The aggregate funded status of local government pension plans was 80% for the fiscal year ended June 30, 2011, up eight percentage points from a year earlier, according to a report from Wilshire Associates on 106 city- and county-sponsored defined benefit plans.
Pension assets increased by 15% to $367.8 billion, while liabilities grew 4% to $461.1 billion.
Only seven plans reported having a fully funded pension plan; the remaining plans had an aggregate 73% funding ratio. Sixty-three plans were less than 80% funded as of June 30, 2011, down from 80 plans the previous year.
“What's notable about this year is the funded ratio of the market value is the exact same as the actuarial value,” said Russ Walker, vice president at Wilshire and member of the investment research group of Wilshire Consulting, in a telephone interview. The actuarial value funding ratio was 83% in 2010.
While Mr. Walker said it was difficult to gauge major trends in asset allocations in the last year, fixed-income allocations have decreased five percentage points in the last 10 years while U.S. equity allocations have fallen more in the last five years. The average U.S. equity allocation was 32.5% in 2011, down from 44.7% in 2006, while non-U.S. equity increased to 18.9% from 14.6% in the same time period.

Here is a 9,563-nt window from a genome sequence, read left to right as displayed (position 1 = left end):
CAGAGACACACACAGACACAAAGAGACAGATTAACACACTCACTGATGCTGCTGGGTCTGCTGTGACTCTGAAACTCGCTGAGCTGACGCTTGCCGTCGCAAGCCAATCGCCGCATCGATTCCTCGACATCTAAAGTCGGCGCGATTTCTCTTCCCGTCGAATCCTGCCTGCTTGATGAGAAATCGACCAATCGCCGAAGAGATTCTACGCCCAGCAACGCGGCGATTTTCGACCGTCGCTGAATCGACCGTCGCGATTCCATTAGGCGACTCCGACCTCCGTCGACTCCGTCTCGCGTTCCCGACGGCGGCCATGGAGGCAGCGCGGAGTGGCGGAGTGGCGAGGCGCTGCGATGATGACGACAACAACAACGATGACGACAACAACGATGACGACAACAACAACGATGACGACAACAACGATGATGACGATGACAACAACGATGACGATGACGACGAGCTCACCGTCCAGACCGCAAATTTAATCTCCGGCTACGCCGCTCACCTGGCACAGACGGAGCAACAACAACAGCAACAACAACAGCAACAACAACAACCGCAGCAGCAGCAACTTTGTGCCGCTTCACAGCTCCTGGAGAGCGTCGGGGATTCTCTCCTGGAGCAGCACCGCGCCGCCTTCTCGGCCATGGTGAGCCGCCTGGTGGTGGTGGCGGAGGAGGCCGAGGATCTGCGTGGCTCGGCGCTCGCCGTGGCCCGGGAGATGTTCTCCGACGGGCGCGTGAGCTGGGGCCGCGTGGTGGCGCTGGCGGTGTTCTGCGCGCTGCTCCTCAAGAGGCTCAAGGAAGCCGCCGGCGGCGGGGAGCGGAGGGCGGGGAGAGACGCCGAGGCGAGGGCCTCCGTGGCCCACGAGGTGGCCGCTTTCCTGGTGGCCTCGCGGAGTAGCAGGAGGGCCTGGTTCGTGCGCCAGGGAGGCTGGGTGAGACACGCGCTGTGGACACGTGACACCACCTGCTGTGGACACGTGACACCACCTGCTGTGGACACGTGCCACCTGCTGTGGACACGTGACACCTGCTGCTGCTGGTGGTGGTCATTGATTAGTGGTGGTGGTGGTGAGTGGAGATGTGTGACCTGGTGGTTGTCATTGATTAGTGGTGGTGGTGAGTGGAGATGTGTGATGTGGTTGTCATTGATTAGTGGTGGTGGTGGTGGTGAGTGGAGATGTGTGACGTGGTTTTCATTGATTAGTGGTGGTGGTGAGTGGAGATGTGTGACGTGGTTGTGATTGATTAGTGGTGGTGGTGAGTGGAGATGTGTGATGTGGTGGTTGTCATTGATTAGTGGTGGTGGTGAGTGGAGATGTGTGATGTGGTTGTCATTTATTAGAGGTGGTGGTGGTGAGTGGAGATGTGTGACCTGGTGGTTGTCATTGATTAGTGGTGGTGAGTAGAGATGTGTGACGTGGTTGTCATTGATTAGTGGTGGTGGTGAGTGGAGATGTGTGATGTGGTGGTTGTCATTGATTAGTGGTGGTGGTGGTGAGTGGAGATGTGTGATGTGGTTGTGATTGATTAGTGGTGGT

“We do still see a preponderance of exposure and risk in equity-based assets,” Mr. Walker said. “That has not changed dramatically, but we see a strong shift into alternatives.”
Wilshire includes private equity and real estate in its total equity. In the last five years, real estate allocations increased to 6.3% from 5.3%; private equity, increased to 4.1% from 1.7%. Other alternatives including hedge funds, TIPS and commodities, have increased to 9.9% from 4.9%.